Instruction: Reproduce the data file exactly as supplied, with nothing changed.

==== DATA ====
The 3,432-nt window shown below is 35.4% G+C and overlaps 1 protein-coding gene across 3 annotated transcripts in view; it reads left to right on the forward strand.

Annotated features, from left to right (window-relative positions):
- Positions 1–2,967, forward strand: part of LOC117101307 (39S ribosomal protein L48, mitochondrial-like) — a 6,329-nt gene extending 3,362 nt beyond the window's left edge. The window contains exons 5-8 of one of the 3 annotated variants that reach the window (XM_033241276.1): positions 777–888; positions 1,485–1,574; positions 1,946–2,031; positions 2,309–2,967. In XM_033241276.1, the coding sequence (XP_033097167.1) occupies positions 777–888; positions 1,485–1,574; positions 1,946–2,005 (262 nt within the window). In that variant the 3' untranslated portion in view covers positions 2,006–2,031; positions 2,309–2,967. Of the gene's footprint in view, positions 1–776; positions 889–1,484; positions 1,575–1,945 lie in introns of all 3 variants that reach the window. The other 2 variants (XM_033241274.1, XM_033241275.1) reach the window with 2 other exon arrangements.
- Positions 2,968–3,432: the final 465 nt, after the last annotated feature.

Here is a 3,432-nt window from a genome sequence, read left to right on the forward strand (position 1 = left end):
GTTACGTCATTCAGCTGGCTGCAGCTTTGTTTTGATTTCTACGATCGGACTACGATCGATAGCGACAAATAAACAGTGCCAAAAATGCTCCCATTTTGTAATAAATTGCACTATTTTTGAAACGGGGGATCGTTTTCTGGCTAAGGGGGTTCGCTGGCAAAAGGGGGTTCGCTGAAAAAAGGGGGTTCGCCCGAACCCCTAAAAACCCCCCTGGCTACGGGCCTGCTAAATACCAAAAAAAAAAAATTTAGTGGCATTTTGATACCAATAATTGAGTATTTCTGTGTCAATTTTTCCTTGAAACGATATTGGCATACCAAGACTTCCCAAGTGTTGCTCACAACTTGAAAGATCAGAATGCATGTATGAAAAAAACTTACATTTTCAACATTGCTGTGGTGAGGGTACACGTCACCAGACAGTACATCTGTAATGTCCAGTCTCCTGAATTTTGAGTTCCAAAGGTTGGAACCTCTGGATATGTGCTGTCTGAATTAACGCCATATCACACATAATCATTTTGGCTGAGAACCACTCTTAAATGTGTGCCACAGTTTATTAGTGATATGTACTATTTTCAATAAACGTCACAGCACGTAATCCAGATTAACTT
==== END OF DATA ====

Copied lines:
The 3,432-nt window shown below is 35.4% G+C and overlaps 1 protein-coding gene across 3 annotated transcripts in view; it reads left to right on the forward strand.

Annotated features, from left to right (window-relative positions):
- Positions 1–2,967, forward strand: part of LOC117101307 (39S ribosomal protein L48, mitochondrial-like) — a 6,329-nt gene extending 3,362 nt beyond the window's left edge. The window contains exons 5-8 of one of the 3 annotated variants that reach the window (XM_033241276.1): positions 777–888; positions 1,485–1,574; positions 1,946–2,031; positions 2,309–2,967. In XM_033241276.1, the coding sequence (XP_033097167.1) occupies positions 777–888; positions 1,485–1,574; positions 1,946–2,005 (262 nt within the window). In that variant the 3' untranslated portion in view covers positions 2,006–2,031; positions 2,309–2,967. Of the gene's footprint in view, positions 1–776; positions 889–1,484; positions 1,575–1,945 lie in introns of all 3 variants that reach the window. The other 2 variants (XM_033241274.1, XM_033241275.1) reach the window with 2 other exon arrangements.
- Positions 2,968–3,432: the final 465 nt, after the last annotated feature.

Here is a 3,432-nt window from a genome sequence, read left to right on the forward strand (position 1 = left end):
GTTACGTCATTCAGCTGGCTGCAGCTTTGTTTTGATTTCTACGATCGGACTACGATCGATAGCGACAAATAAACAGTGCCAAAAATGCTCCCATTTTGTAATAAATTGCACTATTTTTGAAACGGGGGATCGTTTTCTGGCTAAGGGGGTTCGCTGGCAAAAGGGGGTTCGCTGAAAAAAGGGGGTTCGCCCGAACCCCTAAAAACCCCCCTGGCTACGGGCCTGCTAAATACCAAAAAAAAAAAATTTAGTGGCATTTTGATACCAATAATTGAGTATTTCTGTGTCAATTTTTCCTTGAAACGATATTGGCATACCAAGACTTCCCAAGTGTTGCTCACAACTTGAAAGATCAGAATGCATGTATGAAAAAAACTTACATTTTCAACATTGCTGTGGTGAGGGTACACGTCACCAGACAGTACATCTGTAATGTCCAGTCTCCTGAATTTTGAGTTCCAAAGGTTGGAACCTCTGGATATGTGCTGTCTGAATTAACGCCATATCACACATAATCATTTTGGCTGAGAACCACTCTTAAATGTGTGCCACAGTTTATTAGTGATATGTACTATTTTCAATAAACGTCACAGCACGTAATCCAGATTAACTT